Nightly Brief

Your Thursday night briefing from the staff of Courthouse News

Top CNS stories for today including the Senate Judiciary Committee approving five nominees to federal district courts across the country; Deputy Attorney General Rod Rosenstein and FBI Director Christopher Wray coming under intense questioning about the agency’s conduct during the 2016 presidential campaign; five people are killed in a shooting at the offices of the Capital Gazette newspaper in Annapolis, Maryland; New York’s highest court backs health agencies for mandating that children who attend New York City-regulated or school-based programs get a flu shot; wild horse advocates sue Bureau of Land Management over a plan to remove wild horses from tracts of land in rural Nevada; a new study finds climate change could drive mason bees in the American Southwest to extinction as the global average temperature continues to rise; the EU’s highest court hands athletic apparel company Puma a victory in its trademark fight with a German manufacturer, and more.

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National

In this image from video from Senate Television, Sen. Jeff Flake, R-Ariz., speaks on the Senate floor Tuesday, Oct. 24, 2017, at the Capitol in Washington. (Senate TV via AP)

1.) The Senate Judiciary Committee on Thursday approved five nominees to federal district courts across the country, but Sen. Jeff Flake, R-Ariz, continued to block a vote on nominees for the Third and 11th circuits as a protest against a number of White House policies.

Deputy Attorney General Rod Rosenstein, right, and FBI Director Christopher Wray, left, arrive to testify before a House Judiciary Committee hearing on Capitol Hill in Washington, Thursday, June 28, 2018, on Justice Department and FBI actions around the 2016 presidential election. (AP Photo/Andrew Harnik)

2.) Deputy Attorney General Rod Rosenstein and FBI Director Christopher Wray came under intense questioning Thursday about the agency’s conduct during the 2016 presidential campaign during a hearing before the House Judiciary Committee.

Maryland police officers patrol the area after multiple people were shot at at The Capital Gazette newspaper in Annapolis, Md., Thursday, June 28, 2018. (AP Photo/Jose Luis Magana)

3.) Five people were killed and several others were gravely injured Thursday in a shooting at the offices of the Capital Gazette in Annapolis, Maryland. The alleged shooter has been taken into custody, police said.

Attorney General Jeff Sessions speaks to members of law enforcement Friday, April 28, 2017, in Central Islip, N.Y. (AP Photo/Frank Franklin II)

4.) In what Attorney General Jeff Session called the biggest health care fraud enforcement action in U.S. history, the Justice Department said Thursday that it charged 601 people in dozens of cases involving opioid prescriptions.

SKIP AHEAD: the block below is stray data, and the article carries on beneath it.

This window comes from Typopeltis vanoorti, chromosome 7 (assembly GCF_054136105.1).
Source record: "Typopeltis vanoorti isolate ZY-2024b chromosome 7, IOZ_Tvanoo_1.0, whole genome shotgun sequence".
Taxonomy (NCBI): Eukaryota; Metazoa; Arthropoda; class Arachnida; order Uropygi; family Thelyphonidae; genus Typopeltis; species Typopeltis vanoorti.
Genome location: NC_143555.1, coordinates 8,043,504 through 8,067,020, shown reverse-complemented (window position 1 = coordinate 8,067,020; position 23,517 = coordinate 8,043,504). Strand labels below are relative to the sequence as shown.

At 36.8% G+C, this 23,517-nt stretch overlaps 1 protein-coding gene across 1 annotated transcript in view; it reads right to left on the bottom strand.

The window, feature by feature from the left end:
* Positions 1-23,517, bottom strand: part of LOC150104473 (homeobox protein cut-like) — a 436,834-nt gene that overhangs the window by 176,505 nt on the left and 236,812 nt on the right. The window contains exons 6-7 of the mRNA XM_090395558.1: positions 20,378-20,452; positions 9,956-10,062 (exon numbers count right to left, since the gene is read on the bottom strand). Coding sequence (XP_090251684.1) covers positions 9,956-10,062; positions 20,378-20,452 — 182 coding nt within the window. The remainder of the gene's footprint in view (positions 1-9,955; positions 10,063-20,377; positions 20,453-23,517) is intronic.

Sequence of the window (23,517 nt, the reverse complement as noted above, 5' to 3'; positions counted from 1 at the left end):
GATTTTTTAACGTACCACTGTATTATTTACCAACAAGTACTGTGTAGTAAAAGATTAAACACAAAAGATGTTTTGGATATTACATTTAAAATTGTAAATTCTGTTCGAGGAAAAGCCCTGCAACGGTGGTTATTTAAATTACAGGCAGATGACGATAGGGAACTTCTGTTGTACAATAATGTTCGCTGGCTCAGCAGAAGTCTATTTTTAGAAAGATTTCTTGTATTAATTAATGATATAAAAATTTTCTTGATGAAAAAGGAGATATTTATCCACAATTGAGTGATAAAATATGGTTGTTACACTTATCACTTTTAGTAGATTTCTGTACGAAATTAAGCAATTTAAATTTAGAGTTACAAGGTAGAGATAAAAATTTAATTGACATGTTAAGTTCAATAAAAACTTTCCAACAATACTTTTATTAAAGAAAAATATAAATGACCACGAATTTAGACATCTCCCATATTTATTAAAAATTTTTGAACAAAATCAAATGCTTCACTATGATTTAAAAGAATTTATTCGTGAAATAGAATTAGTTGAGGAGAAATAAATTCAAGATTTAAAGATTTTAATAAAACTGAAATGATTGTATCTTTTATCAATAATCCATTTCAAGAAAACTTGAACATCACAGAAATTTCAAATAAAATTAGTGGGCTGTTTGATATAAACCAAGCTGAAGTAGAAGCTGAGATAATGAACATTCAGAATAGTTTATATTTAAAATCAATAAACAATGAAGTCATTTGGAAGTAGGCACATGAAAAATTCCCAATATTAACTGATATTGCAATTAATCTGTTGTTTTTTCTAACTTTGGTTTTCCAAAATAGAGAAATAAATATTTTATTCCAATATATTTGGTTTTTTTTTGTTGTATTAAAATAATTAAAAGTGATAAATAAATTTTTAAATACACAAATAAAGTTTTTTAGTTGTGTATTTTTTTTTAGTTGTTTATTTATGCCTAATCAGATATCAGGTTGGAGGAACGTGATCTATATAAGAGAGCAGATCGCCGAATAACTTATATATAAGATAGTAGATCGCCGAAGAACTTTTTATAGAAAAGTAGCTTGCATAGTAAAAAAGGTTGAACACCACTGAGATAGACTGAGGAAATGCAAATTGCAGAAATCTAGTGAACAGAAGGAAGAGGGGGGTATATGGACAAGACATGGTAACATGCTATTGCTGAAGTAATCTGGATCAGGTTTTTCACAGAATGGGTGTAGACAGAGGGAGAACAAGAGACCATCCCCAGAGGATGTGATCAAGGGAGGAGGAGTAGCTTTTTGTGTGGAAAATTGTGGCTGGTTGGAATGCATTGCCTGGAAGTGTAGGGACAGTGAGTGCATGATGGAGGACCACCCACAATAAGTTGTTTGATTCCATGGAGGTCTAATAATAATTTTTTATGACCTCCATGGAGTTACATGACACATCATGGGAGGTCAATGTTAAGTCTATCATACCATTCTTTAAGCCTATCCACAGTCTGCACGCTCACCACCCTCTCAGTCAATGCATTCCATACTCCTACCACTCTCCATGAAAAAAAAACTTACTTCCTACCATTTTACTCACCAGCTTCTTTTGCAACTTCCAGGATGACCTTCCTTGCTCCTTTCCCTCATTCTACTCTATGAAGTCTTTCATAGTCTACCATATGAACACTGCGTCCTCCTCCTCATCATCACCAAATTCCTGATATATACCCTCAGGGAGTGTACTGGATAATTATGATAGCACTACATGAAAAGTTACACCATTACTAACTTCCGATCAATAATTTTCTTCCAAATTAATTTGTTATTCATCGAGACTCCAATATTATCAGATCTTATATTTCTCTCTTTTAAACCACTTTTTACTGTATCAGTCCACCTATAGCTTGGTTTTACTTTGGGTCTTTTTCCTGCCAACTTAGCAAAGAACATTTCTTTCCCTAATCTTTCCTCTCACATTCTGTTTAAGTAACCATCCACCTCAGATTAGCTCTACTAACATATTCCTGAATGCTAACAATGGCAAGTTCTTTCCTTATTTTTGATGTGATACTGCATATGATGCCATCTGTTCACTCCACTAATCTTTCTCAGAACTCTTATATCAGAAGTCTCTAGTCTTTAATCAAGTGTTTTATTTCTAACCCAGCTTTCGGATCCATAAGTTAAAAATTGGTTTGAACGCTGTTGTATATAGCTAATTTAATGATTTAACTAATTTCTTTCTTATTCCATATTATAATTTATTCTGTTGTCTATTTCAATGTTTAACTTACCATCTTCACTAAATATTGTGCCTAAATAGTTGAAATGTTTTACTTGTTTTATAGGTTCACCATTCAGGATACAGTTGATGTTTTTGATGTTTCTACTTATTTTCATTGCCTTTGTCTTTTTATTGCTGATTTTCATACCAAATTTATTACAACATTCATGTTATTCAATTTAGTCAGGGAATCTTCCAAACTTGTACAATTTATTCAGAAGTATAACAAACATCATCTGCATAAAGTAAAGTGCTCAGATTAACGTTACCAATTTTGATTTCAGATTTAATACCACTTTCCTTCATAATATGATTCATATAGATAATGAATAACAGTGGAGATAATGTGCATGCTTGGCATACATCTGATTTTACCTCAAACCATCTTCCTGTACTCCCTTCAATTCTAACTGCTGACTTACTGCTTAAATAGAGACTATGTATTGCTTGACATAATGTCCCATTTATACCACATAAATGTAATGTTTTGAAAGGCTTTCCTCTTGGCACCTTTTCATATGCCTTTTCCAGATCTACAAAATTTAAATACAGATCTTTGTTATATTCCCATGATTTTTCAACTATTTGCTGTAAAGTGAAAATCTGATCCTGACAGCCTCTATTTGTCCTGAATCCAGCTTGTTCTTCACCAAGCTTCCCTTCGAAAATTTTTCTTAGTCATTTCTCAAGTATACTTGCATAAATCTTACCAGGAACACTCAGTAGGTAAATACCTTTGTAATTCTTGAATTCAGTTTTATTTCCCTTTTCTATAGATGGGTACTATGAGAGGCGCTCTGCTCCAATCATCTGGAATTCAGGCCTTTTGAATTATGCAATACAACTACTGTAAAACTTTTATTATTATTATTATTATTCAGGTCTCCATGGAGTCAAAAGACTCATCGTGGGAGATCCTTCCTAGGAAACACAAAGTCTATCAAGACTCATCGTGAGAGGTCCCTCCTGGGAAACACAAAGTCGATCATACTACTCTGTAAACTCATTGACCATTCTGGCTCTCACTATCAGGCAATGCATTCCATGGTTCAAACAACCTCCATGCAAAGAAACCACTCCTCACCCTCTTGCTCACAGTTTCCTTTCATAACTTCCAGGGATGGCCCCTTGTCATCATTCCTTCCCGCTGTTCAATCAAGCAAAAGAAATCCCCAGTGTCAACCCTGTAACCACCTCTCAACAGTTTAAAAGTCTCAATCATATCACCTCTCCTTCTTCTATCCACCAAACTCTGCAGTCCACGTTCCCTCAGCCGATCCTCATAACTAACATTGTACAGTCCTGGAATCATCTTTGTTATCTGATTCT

Regional

A young woman shows off her flu shot after receiving vaccine at a local drug store. (Photo via Wikipedia Commons)

5.) The state’s highest court backed New York City health agencies on Thursday for mandating that children who attend city-regulated or school-based programs get a flu shot.

Parisa Sadrzadeh, center, a senior manager of logistics for Amazon.com, demonstrates a package delivery for journalists, Wednesday, June 27, 2018, in Seattle, at a media event for Amazon to announce a new program that lets entrepreneurs around the country launch businesses that deliver Amazon packages. (AP Photo/Ted S. Warren)

6.) A government transparency watchdog claims in court that Minnesota has refused to hand over a copy of its unsuccessful proposal for Amazon’s second corporate headquarters.

A wild horse grazes. (Photo via Pixabay)
7.) Wild horse advocates sued Bureau of Land Management Wednesday over a plan to remove wild horses from tracts of land in rural Nevada.

Science

Northwestern’s Paul CaraDonna painted artificial nests with black, white or transparent paint to simulate warming, cooling or control, respectively. (Paul CaraDonna, Northwestern University)

8.) Climate change could drive mason bees in the American Southwest to extinction as the global average temperature continues to rise, according to a new study of the bee’s nests.

9.) In the future, there will be new technologies that have not been conceived of today, but humans must still step up efforts toward zero-emissions standards or face difficult consequences from climate change, according to a paper by scientists from a variety of fields.

International

10.) Corrado Rodio walks outside the thick stone walls of his family’s ancient olive oil mill and farmstead, the Masseria Brancati, and strolls over to a 2,000-year-old olive tree at the farm’s entrance. “It was planted by the Romans,” he says. But will it survive a catastrophic disease that’s spread north and now is only a few miles away from Rodio’s farm? Rodio doesn’t think his trees will be spared.

Sibanye includes this image of its mining operations in Driefontein, South Africa, on its website.

11.) A world leader in gold mining recorded its 21st death this year because the South African company puts profits ahead of safety, Sibanye Gold Limited shareholders said Thursday in a federal class action.

Germany-based Puma brought a challenge in 2013 when Gemma Group attempted to register its sign of a big cat pouncing (top) with the European Intellectual Property Office. At bottom left and right, signs that Puma has continuously renewed since registering them in 1983 and 1992, respectively.
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